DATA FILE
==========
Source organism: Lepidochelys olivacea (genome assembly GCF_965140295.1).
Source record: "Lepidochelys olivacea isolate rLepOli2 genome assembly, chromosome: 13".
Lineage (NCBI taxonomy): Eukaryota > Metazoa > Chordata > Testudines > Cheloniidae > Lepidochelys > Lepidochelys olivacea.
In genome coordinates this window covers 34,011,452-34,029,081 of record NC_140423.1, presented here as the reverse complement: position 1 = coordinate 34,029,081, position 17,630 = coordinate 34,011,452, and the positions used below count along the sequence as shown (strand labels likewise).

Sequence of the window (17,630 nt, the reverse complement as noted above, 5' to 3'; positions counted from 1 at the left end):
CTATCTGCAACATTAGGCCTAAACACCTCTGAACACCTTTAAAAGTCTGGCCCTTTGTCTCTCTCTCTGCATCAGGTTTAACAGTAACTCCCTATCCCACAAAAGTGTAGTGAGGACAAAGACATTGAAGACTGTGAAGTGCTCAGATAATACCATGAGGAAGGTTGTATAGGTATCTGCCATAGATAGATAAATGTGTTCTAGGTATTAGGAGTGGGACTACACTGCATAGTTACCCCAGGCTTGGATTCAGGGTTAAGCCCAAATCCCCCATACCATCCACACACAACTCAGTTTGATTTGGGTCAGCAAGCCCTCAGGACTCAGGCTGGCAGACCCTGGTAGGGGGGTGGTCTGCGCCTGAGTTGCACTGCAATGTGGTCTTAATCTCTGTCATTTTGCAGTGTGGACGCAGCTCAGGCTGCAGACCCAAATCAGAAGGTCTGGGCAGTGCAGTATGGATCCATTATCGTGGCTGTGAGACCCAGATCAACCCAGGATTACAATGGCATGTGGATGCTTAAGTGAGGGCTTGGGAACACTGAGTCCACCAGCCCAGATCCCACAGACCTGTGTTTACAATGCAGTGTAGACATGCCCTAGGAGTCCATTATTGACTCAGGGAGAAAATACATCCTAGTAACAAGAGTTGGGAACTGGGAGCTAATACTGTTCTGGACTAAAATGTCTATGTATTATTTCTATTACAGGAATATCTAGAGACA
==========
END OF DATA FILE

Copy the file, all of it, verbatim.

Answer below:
Source organism: Lepidochelys olivacea (genome assembly GCF_965140295.1).
Source record: "Lepidochelys olivacea isolate rLepOli2 genome assembly, chromosome: 13".
Lineage (NCBI taxonomy): Eukaryota > Metazoa > Chordata > Testudines > Cheloniidae > Lepidochelys > Lepidochelys olivacea.
In genome coordinates this window covers 34,011,452-34,029,081 of record NC_140423.1, presented here as the reverse complement: position 1 = coordinate 34,029,081, position 17,630 = coordinate 34,011,452, and the positions used below count along the sequence as shown (strand labels likewise).

Sequence of the window (17,630 nt, the reverse complement as noted above, 5' to 3'; positions counted from 1 at the left end):
CTATCTGCAACATTAGGCCTAAACACCTCTGAACACCTTTAAAAGTCTGGCCCTTTGTCTCTCTCTCTGCATCAGGTTTAACAGTAACTCCCTATCCCACAAAAGTGTAGTGAGGACAAAGACATTGAAGACTGTGAAGTGCTCAGATAATACCATGAGGAAGGTTGTATAGGTATCTGCCATAGATAGATAAATGTGTTCTAGGTATTAGGAGTGGGACTACACTGCATAGTTACCCCAGGCTTGGATTCAGGGTTAAGCCCAAATCCCCCATACCATCCACACACAACTCAGTTTGATTTGGGTCAGCAAGCCCTCAGGACTCAGGCTGGCAGACCCTGGTAGGGGGGTGGTCTGCGCCTGAGTTGCACTGCAATGTGGTCTTAATCTCTGTCATTTTGCAGTGTGGACGCAGCTCAGGCTGCAGACCCAAATCAGAAGGTCTGGGCAGTGCAGTATGGATCCATTATCGTGGCTGTGAGACCCAGATCAACCCAGGATTACAATGGCATGTGGATGCTTAAGTGAGGGCTTGGGAACACTGAGTCCACCAGCCCAGATCCCACAGACCTGTGTTTACAATGCAGTGTAGACATGCCCTAGGAGTCCATTATTGACTCAGGGAGAAAATACATCCTAGTAACAAGAGTTGGGAACTGGGAGCTAATACTGTTCTGGACTAAAATGTCTATGTATTATTTCTATTACAGGAATATCTAGAGACA